Major offshore wildlife survey as Carolinas prepare for offshore wind

APEM will carry out ultra-high resolution aerial digital surveys of offshore wildlife off the coast of North and South Carolina, on behalf of the Bureau of Ocean Energy Management (BOEM).

Image: APEMImage: APEM

The area has been identified as one where offshore wind farms may potentially be built in future and the survey will provide baseline data to help with the process of siting and permitting future developments.

APEM is already part of the team carrying out the world’s largest and most detailed offshore wildlife surveys of this kind, for the New York Energy Research and Development Authority.

The newly contracted surveys off the Carolinas will gather very high quality data on birds, marine mammals, sharks, fish, turtles and other marine species in an area of almost 10,000 square nautical miles, giving scientists an unparalleled understanding of the area’s wildlife.

Information from the surveys will allow scientists to accurately estimate which species are present, how many there are of each species and where they are most likely to be found. The images are so detailed that analysts can even work out how high birds are flying and whether they are adults or juveniles.

APEM will be part of a team delivering the baseline data, working with Normandeau Associates Inc, Continental Shelf Associates and Azura Inc.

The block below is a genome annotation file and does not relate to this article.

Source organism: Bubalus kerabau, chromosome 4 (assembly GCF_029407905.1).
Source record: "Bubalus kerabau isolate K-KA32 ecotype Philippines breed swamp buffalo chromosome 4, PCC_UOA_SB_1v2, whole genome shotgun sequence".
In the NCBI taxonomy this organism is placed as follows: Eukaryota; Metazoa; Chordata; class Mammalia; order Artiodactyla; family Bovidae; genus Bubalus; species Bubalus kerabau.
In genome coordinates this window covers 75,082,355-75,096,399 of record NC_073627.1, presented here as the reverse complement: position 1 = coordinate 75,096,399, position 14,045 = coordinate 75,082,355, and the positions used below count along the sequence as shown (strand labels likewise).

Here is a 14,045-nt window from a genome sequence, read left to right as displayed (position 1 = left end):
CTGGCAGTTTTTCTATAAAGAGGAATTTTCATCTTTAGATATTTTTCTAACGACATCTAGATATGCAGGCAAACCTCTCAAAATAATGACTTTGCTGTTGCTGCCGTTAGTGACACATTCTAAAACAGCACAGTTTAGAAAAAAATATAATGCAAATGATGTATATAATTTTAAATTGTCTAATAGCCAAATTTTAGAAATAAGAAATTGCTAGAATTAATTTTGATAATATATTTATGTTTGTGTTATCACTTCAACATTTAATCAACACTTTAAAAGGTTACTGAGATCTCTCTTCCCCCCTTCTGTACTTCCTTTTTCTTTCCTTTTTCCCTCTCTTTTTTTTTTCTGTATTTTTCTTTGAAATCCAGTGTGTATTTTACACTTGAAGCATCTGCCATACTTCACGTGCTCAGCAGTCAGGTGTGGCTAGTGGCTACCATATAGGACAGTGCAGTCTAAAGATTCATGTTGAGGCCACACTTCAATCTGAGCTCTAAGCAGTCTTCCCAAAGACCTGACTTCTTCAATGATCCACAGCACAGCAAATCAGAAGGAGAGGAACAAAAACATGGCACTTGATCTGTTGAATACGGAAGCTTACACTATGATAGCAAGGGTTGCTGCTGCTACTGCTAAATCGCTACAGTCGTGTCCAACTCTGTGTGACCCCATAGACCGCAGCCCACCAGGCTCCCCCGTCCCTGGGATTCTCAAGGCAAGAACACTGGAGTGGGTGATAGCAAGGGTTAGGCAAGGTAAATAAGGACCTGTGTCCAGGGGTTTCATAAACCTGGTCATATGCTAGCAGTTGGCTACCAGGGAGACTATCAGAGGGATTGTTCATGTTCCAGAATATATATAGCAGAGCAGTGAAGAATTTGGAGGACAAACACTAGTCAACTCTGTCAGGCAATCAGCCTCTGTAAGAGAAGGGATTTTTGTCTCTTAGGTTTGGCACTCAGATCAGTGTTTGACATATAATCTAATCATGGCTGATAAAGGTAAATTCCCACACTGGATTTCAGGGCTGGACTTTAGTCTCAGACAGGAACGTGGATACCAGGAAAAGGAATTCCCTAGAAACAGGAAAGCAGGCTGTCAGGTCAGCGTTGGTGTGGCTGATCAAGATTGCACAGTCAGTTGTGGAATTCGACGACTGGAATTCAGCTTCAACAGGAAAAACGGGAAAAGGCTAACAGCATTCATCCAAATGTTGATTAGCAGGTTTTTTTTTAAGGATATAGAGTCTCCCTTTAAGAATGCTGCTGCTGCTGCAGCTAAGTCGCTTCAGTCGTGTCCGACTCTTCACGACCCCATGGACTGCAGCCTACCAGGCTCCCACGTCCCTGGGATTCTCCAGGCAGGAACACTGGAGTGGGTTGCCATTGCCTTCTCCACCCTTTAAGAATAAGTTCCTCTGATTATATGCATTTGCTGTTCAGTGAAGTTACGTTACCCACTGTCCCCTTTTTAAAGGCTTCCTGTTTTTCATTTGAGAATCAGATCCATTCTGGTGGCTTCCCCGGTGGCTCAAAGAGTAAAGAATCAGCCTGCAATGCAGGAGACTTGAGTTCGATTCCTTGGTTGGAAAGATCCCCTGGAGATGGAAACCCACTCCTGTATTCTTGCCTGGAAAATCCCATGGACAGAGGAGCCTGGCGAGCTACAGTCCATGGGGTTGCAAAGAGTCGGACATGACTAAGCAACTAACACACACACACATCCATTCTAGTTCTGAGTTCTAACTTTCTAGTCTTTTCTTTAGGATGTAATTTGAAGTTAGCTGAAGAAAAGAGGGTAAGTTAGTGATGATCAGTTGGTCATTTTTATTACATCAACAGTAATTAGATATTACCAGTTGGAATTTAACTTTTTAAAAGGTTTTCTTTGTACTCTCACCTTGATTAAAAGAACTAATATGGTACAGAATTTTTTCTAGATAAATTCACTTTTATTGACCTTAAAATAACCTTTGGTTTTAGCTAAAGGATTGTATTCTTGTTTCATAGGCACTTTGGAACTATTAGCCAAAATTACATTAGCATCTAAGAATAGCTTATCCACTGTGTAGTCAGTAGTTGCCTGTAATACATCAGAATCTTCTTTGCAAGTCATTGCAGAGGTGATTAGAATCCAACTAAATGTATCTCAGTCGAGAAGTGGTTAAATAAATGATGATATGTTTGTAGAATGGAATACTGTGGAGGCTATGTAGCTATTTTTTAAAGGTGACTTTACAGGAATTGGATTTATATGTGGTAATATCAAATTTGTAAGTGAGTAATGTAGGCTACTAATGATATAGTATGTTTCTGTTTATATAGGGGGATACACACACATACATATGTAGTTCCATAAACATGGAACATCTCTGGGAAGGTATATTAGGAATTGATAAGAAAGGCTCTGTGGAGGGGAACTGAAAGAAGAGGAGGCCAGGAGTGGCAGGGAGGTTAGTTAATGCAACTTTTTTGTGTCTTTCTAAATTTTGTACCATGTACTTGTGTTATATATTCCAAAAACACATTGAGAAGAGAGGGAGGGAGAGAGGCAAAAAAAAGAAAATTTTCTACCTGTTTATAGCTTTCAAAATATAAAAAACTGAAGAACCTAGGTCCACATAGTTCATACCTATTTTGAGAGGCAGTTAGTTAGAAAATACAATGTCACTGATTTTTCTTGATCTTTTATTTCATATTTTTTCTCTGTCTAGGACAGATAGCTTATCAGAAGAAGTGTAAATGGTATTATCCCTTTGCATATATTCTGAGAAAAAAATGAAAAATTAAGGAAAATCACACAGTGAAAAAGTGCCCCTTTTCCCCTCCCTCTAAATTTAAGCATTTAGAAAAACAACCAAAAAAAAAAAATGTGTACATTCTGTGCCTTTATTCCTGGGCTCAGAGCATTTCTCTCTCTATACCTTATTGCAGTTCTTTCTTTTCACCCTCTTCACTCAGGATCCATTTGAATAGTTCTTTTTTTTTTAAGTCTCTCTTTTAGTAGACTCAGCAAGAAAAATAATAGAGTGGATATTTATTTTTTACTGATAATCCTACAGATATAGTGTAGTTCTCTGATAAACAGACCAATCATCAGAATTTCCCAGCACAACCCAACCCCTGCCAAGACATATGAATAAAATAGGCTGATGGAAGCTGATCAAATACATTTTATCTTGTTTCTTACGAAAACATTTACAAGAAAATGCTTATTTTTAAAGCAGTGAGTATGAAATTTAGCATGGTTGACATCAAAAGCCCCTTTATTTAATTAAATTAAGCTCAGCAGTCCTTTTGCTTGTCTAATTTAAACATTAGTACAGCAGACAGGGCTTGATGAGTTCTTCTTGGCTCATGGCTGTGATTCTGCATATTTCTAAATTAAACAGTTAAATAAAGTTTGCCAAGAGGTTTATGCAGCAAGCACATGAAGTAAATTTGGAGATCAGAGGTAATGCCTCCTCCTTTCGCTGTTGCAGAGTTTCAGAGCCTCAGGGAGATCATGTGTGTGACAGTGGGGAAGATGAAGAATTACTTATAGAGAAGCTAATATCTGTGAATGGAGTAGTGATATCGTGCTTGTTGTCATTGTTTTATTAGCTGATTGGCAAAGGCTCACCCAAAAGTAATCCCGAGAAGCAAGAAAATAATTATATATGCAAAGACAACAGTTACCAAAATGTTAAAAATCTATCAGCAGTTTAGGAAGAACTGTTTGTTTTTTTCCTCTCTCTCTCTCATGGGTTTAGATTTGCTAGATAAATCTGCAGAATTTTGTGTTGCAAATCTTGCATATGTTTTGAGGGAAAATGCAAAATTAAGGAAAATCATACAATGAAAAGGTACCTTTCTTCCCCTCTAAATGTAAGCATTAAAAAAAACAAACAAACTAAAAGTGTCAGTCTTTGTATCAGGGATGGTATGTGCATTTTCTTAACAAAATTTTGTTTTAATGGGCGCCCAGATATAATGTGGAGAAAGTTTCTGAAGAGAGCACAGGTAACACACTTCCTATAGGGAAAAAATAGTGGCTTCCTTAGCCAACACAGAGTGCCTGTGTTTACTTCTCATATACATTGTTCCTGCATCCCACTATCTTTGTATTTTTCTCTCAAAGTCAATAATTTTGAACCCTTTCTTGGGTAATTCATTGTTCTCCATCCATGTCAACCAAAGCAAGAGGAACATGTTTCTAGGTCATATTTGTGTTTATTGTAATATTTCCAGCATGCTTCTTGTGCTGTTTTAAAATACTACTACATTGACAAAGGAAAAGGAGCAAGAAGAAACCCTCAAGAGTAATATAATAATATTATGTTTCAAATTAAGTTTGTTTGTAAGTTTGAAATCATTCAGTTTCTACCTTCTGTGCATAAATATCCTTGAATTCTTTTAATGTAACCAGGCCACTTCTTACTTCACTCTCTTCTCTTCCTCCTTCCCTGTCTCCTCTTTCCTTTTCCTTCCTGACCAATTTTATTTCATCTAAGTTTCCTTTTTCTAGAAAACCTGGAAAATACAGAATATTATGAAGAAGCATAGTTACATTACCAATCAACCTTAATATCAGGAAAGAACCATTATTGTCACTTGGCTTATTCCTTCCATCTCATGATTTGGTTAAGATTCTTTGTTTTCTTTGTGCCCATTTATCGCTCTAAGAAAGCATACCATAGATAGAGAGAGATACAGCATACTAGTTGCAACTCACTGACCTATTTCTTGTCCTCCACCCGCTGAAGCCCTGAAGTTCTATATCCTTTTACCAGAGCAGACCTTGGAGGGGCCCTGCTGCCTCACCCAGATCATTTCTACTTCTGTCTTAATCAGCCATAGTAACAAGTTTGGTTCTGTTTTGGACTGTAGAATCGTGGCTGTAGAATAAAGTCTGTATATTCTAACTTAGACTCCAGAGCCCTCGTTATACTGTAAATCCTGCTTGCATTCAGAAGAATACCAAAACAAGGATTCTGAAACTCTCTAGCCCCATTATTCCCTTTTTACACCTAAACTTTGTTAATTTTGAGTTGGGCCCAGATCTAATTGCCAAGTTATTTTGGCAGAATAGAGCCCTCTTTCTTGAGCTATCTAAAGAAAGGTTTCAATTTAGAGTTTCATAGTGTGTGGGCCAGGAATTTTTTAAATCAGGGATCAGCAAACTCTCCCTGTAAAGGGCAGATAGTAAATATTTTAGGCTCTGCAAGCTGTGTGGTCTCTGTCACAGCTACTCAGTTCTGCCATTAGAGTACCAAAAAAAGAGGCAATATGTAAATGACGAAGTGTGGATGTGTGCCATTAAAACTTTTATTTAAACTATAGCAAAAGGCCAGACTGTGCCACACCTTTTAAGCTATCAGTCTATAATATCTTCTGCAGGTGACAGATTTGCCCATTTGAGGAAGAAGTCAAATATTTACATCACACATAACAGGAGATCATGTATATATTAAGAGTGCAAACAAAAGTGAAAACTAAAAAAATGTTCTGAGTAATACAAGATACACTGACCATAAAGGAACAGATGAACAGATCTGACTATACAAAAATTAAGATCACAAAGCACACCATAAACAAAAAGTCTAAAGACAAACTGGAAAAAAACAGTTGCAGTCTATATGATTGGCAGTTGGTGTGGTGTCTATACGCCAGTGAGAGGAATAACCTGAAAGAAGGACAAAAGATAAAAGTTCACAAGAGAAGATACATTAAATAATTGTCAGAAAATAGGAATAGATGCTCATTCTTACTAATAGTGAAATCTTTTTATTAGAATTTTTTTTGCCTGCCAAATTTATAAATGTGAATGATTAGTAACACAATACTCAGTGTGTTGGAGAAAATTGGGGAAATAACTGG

Dr Stuart Clough, president of APEM Inc, said: “We’re looking forward to starting work on these exciting surveys. We expect to capture around a million ultra-high resolution images in total and usually when we carry out a survey like this the data gathered is pretty much unprecedented.

“We never know what the surveys will reveal, but we’re always excited to find out. It’s important that agencies and developers have very high quality baseline data so that they can make the best decisions possible about future offshore wind farms.”

The surveys are made possible by techniques developed in the last few years. State-of-the-art camera systems are mounted on twin-engine survey aircraft and capture huge numbers of images. These are then analysed by experienced staff at APEM and Normandeau.

One of APEM’s newly developed camera systems, Shearwater III, will be used for the surveys. It was developed to push the resolution of images to as low as 0.5 cm per pixel.

To date, BOEM has held one lease sale off the coast of North Carolina, awarding a 122,405 acre lease off Kitty Hawk, NC to Avangrid.

BOEM is continuing to evaluate other potential lease areas off the Carolinas and data from this study will assist with that process.

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APEM, BOEM, USA, survey, wildlife

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